Way back in 1995, Mamoru Oshii unleashed his dazzling animation feature Ghost in the Shell, which helped consolidate anime's
international acceptance--and also burrowed itself into Andy and Larry Wachowski's overall concept for The Matrix.
The movie's sequel, Innocence (2004), was the inaugural Japanese animated film to compete for the Palme d'Or at Cannes,
and it left heads spinning as much for its style and innovative effects as for its oft unfathomable plot.
Always the trendsetter, Oshii now presents us with Tachiguishi Retsuden (Tachigui: The Amazing Lives Of The Fast-Food
Grifters), which has absolutely nothing to do with Ghost in the Shell, nor Japanese anime for that matter.
Say hello to Oshii's creation "superlivemation." It's not quite animation, nor exactly live action. Instead
the cast endured somewhere in the vicinity of 30,000 snapshots, which were digitally processed and reconstituted in a deceptively
simple paper cut-out fashion reminiscent of Balinese puppetry. The movement itself is a stilted, stop-motion style that echoes
sequences from Shinya Tsukamoto's experimental Tetsuo (1988).
"I couldn't think of any method but this one," Oshii said in a recent interview with The Daily Yomiuri. "I
realized that this project was not suitable for traditional animation."
The cast choice is equally enigmatic. Kenji Kawai--who also composed the superlative soundtrack--appears as a ravenous
burger fanatic, while renowned Studio Ghibli producer Toshio Suzuki spends his screen time being murdered in bizarre fashion.
Others include Katsuya Terada, who dabbled with Oshii on Blood: The Last Vampire, and Shinji Higuchi--a special effects whiz
who's worked on Godzilla movies.
Koichi Yamadera's narration sounds like the stuff of a dry NHK documentary, which belies the comic undertone here as well
as Yamadera's extensive career voicing stoic anime characters like Spike Siegel in Cowboy Bebop.
And the plot itself is a bizarre reimagining of post-World War II Japan in the context of various fast-food off-shoots--from
soba noodle shops to gyudon stand-up bars; American hot dogs in the heat-up trays of convenience stores to McDonald's-inspired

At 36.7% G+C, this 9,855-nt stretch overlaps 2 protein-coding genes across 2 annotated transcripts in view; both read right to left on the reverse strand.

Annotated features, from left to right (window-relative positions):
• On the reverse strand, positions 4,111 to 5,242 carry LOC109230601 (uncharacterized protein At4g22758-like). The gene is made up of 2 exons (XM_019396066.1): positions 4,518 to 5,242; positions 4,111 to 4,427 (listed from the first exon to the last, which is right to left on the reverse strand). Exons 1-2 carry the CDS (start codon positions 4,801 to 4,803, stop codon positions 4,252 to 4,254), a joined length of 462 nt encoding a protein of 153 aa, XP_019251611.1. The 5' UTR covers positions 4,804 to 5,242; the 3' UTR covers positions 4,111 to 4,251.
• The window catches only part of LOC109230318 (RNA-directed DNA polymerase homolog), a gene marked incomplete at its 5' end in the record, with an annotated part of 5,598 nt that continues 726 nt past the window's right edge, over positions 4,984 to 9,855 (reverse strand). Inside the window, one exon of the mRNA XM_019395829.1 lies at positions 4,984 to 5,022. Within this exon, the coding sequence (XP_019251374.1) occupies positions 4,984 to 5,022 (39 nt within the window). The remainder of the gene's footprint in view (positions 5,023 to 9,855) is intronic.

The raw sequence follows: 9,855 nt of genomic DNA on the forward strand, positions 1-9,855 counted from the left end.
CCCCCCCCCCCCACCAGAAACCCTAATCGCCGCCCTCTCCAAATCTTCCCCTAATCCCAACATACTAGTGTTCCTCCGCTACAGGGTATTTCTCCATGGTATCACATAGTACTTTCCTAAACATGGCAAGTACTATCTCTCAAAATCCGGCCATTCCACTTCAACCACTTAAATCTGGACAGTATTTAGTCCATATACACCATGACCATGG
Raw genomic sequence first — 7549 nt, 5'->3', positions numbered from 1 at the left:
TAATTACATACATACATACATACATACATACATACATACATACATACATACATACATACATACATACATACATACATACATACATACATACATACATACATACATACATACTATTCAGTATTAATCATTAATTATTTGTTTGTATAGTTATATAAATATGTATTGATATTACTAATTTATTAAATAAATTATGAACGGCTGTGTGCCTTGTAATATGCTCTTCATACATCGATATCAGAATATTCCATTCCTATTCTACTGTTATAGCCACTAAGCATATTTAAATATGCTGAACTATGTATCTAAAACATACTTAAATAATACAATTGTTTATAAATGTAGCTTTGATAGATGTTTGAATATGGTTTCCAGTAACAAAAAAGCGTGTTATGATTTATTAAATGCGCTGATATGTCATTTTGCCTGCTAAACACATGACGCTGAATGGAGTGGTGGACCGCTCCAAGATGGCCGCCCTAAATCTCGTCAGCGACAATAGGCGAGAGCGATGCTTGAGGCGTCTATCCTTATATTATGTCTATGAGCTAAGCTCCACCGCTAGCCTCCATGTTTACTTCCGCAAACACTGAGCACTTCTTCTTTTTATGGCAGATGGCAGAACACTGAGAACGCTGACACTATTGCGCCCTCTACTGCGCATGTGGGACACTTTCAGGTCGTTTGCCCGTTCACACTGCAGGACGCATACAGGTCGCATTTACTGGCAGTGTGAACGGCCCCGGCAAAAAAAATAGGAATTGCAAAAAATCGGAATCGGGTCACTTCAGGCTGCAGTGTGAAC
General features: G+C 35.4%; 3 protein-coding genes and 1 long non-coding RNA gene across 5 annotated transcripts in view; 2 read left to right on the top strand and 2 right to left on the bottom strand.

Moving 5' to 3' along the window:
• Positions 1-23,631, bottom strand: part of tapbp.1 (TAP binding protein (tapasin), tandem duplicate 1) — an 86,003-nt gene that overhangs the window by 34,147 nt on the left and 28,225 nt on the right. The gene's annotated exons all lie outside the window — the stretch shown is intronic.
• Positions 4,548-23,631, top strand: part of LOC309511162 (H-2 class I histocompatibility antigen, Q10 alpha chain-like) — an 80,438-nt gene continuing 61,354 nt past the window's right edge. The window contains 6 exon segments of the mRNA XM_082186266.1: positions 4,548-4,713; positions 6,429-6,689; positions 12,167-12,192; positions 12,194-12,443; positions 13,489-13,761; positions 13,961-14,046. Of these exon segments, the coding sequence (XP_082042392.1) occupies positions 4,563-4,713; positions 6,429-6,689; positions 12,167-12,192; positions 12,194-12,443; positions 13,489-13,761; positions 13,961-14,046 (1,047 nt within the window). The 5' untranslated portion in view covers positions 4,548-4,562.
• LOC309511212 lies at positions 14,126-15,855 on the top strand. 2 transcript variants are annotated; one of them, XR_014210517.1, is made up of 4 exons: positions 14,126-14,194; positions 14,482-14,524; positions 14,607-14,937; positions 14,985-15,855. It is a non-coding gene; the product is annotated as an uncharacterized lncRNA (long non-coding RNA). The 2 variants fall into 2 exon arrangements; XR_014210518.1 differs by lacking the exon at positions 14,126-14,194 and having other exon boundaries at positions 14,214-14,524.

burger-chain restaurants. "Food is a primal root of desire," asserted Oshii, by way of explanation.
Thrown into the mix is a new breed of consumer. The fast-food grifters of the title are people who don't like to pay for
their tucker and are constantly fine-tuning their elaborate scams to score free munchies.
Oshii says his ulterior motive was homage to the "art" of eating food on the streets--something still considered
a bit of a taboo in this country, and which goes some way toward explaining the title's use of "tachigui," which
means eating while standing.
A director of live-action movies (Avalon, Stray Dog) as well as animation, Oshii has often blurred the definition between
the two mediums. The celluloid result here is deposited somewhere in the gray area between both formats.
At times the visual experiment here is as exhilarating as it can be irritating. Just don't ask what it's all really supposed
to mean; Oshii's films, which are equal parts cerebral and innovative, are often not particularly clear story-wise. Where
Oshii succeeds is via a liberal dose of black humor--here you'll find Kentucky Fried Rat, death by hula-hoop, the world's
fastest samurai burger chef--and in the movie's very nature of surrealism.
This is a man who defers to the influence of filmmakers like Jean-Luc Godard and Francois Truffaut, and perhaps owes as
much to Andrei Tarkovsky as he does David Lynch. So it shouldn't come as any surprise that at one stage a B-52 bomber does
a fly-through in a Yoshinoya look-alike franchise. The 54-year-old writer-director seemed to think this natural. "The
Japan I depicted in the movie may not necessarily be faithful to reality," he suggested.